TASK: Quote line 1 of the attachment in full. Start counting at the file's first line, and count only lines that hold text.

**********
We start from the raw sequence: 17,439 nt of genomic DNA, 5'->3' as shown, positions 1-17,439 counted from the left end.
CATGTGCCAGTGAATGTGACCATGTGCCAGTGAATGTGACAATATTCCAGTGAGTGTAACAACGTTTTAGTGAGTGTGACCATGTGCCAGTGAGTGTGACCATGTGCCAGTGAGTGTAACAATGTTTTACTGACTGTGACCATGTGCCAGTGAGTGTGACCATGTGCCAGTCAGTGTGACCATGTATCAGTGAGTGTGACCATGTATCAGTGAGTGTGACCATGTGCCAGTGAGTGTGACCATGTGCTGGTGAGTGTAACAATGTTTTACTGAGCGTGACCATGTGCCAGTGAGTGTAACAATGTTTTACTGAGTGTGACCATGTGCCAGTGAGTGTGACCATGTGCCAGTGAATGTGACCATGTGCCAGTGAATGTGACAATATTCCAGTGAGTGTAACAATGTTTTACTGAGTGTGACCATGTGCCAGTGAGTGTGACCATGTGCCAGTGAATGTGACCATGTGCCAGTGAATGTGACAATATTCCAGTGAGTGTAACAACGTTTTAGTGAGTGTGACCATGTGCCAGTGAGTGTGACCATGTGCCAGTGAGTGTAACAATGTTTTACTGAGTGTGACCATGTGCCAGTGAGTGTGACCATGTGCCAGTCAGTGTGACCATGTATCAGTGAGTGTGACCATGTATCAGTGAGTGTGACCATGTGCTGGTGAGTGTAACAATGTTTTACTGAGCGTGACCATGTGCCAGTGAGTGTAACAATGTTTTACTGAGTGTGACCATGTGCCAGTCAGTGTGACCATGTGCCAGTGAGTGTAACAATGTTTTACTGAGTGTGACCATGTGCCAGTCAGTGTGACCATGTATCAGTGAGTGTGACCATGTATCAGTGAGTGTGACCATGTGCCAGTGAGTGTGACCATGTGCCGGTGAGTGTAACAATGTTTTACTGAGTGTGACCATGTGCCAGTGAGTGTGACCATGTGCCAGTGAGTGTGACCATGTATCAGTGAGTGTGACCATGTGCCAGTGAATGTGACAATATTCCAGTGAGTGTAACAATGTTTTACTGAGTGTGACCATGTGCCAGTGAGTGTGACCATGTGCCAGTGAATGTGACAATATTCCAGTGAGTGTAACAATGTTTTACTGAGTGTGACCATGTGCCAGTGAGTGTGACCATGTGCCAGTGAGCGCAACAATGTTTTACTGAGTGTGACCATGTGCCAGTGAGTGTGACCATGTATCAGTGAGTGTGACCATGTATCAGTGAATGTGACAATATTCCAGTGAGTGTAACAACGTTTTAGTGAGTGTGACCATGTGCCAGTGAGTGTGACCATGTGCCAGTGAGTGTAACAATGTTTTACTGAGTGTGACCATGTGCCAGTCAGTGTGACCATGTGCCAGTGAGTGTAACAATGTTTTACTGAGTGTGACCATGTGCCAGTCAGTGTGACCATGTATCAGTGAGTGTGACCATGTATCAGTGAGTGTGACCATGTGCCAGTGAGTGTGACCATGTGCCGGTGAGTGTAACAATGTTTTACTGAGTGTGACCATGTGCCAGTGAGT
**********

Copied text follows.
We start from the raw sequence: 17,439 nt of genomic DNA, 5'->3' as shown, positions 1-17,439 counted from the left end.